Date of this Version
Erforschung biologischer Ressourcen der Mongolei (2010) 11: 189-212.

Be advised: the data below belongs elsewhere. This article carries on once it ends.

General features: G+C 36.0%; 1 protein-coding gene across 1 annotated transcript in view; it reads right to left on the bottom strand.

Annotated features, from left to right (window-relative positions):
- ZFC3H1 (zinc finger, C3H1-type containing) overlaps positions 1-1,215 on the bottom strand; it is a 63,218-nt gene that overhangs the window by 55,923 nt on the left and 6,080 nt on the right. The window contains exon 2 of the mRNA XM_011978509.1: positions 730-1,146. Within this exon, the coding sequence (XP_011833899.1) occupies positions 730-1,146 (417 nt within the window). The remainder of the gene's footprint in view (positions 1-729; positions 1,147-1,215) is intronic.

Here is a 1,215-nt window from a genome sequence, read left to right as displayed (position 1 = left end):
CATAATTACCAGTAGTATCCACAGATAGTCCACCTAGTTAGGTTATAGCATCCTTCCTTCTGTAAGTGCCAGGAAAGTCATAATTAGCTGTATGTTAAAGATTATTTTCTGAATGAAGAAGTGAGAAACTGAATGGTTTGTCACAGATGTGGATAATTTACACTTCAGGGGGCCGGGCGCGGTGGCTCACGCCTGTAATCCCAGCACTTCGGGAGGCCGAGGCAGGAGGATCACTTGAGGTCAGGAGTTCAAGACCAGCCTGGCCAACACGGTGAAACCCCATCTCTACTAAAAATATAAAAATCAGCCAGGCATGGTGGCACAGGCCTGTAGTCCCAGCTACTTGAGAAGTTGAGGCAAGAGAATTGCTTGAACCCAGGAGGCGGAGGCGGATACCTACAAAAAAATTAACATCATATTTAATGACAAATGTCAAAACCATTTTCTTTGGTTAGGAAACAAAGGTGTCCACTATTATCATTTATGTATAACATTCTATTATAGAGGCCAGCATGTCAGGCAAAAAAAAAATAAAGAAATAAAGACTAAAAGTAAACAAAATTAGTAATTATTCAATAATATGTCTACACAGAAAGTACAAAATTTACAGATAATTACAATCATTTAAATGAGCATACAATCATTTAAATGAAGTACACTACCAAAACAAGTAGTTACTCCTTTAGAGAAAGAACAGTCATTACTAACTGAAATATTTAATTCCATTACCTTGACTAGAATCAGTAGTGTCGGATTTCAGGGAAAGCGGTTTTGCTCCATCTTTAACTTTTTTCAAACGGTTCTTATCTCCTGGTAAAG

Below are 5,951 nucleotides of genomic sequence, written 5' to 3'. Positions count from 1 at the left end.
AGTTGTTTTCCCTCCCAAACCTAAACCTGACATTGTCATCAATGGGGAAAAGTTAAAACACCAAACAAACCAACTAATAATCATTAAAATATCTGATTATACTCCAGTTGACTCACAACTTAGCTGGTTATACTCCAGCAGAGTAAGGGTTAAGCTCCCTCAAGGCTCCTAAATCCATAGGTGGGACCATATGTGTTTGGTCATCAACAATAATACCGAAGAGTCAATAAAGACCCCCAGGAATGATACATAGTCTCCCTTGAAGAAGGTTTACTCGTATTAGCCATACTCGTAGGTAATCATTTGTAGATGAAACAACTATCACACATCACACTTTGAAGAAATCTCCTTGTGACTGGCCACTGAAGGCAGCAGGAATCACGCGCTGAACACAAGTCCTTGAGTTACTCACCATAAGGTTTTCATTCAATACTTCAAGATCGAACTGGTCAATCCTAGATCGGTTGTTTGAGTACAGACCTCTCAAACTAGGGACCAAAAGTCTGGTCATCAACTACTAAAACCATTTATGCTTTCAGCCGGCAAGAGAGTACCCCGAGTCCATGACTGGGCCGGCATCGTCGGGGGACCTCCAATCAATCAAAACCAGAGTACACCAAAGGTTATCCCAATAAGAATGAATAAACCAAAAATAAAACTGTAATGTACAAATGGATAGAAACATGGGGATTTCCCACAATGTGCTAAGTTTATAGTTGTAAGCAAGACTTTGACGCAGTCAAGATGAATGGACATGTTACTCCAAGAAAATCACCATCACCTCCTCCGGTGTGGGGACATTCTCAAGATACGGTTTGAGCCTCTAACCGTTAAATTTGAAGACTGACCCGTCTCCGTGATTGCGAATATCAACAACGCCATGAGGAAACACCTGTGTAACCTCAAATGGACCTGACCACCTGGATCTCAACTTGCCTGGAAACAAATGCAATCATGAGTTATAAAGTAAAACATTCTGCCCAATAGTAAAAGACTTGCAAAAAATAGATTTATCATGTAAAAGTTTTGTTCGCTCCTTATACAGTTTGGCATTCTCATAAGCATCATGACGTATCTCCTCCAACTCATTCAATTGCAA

In 1994, 1995, 1997, 1998, and 2000, I led small teams of biologists across Mongolia in search of Saker falcon (Falco cherrug Gray) and golden eagle (Aquila chrysaetos) eyries. We also counted raptors along our march route during the first three years. These expeditions documented: (1) occupancy and productivity rates, and described eyrie sites, for Saker falcons (150 territories, 182 eyries) and golden eagles (27 known breeding territories), (2) mortality of Sakers and ipland buzzards (Buteo hemilasius) due to entanglement with trash in nests and loss of golden eagle eggs due to concealment by trash in nests, (3) long-distance movements of an adult steppe eagle (Aquila nipalensis) and one young monk vulture (Aegypius monachus) via satellite telemetry, (4) occurrence of gyrfalcon-like Sakers at many locations across Mongolia, (5) extensive variation in leg and foot feathering in the upland buzzard that probably is evidence that this species is the result of hybridization, (6) extensive use by Sakers of powerline support structures for nesting (7) Saker ground nesting, nesting on boulders, in attics, on buildings, and on many other novel supports, (8) use of paper money in golden eagle and upland buzzard nests as nesting materials, (9) the first observation of siblicide for falcons (Sakers) and a new falcon social display (splayed-toes-flight), also for the Saker, (10) extensive predation on mammalian and avian predators by the Golden Eagle, (11) breeding by pale steppe eagles, and (12) relatedness of Mongolian Sakers to other Saker and gyrfalcon (Falco rusticolus) demes. In response to the propensity of Mongolian Sakers to nest on artificial structures, and from an apparent population limiting lack of suitable breeding sites, we began in 1997 to create artificial eyries for Sakers, with 150 built by 2000.